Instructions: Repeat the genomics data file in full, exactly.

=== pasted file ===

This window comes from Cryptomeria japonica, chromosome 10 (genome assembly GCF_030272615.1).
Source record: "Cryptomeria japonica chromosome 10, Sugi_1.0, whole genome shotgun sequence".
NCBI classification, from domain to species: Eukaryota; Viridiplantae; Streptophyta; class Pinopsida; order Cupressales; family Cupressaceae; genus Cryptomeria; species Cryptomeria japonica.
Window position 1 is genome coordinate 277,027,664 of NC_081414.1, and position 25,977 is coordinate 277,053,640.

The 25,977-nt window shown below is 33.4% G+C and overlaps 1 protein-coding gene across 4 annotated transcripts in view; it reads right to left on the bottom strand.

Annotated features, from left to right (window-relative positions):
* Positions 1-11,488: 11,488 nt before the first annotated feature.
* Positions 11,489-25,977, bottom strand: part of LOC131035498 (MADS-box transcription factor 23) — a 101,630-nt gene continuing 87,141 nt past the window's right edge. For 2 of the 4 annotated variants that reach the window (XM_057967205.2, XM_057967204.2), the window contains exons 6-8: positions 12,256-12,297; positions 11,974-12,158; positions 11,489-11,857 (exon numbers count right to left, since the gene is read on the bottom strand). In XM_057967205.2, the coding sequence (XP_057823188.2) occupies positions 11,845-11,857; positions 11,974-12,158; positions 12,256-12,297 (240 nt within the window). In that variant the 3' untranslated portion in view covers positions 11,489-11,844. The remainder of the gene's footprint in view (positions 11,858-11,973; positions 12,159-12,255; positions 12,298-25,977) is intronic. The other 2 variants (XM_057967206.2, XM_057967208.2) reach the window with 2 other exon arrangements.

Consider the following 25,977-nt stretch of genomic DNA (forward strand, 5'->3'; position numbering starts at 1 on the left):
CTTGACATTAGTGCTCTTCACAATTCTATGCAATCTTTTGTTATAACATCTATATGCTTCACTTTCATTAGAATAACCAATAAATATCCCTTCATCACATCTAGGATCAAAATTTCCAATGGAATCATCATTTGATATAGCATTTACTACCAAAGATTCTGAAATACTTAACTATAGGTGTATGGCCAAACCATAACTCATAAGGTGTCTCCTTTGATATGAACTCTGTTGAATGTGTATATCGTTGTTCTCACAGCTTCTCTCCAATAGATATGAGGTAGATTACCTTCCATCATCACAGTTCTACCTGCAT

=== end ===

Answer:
This window comes from Cryptomeria japonica, chromosome 10 (genome assembly GCF_030272615.1).
Source record: "Cryptomeria japonica chromosome 10, Sugi_1.0, whole genome shotgun sequence".
NCBI classification, from domain to species: Eukaryota; Viridiplantae; Streptophyta; class Pinopsida; order Cupressales; family Cupressaceae; genus Cryptomeria; species Cryptomeria japonica.
Window position 1 is genome coordinate 277,027,664 of NC_081414.1, and position 25,977 is coordinate 277,053,640.

The 25,977-nt window shown below is 33.4% G+C and overlaps 1 protein-coding gene across 4 annotated transcripts in view; it reads right to left on the bottom strand.

Annotated features, from left to right (window-relative positions):
* Positions 1-11,488: 11,488 nt before the first annotated feature.
* Positions 11,489-25,977, bottom strand: part of LOC131035498 (MADS-box transcription factor 23) — a 101,630-nt gene continuing 87,141 nt past the window's right edge. For 2 of the 4 annotated variants that reach the window (XM_057967205.2, XM_057967204.2), the window contains exons 6-8: positions 12,256-12,297; positions 11,974-12,158; positions 11,489-11,857 (exon numbers count right to left, since the gene is read on the bottom strand). In XM_057967205.2, the coding sequence (XP_057823188.2) occupies positions 11,845-11,857; positions 11,974-12,158; positions 12,256-12,297 (240 nt within the window). In that variant the 3' untranslated portion in view covers positions 11,489-11,844. The remainder of the gene's footprint in view (positions 11,858-11,973; positions 12,159-12,255; positions 12,298-25,977) is intronic. The other 2 variants (XM_057967206.2, XM_057967208.2) reach the window with 2 other exon arrangements.

Consider the following 25,977-nt stretch of genomic DNA (forward strand, 5'->3'; position numbering starts at 1 on the left):
CTTGACATTAGTGCTCTTCACAATTCTATGCAATCTTTTGTTATAACATCTATATGCTTCACTTTCATTAGAATAACCAATAAATATCCCTTCATCACATCTAGGATCAAAATTTCCAATGGAATCATCATTTGATATAGCATTTACTACCAAAGATTCTGAAATACTTAACTATAGGTGTATGGCCAAACCATAACTCATAAGGTGTCTCCTTTGATATGAACTCTGTTGAATGTGTATATCGTTGTTCTCACAGCTTCTCTCCAATAGATATGAGGTAGATTACCTTCCATCATCACAGTTCTACCTGCAT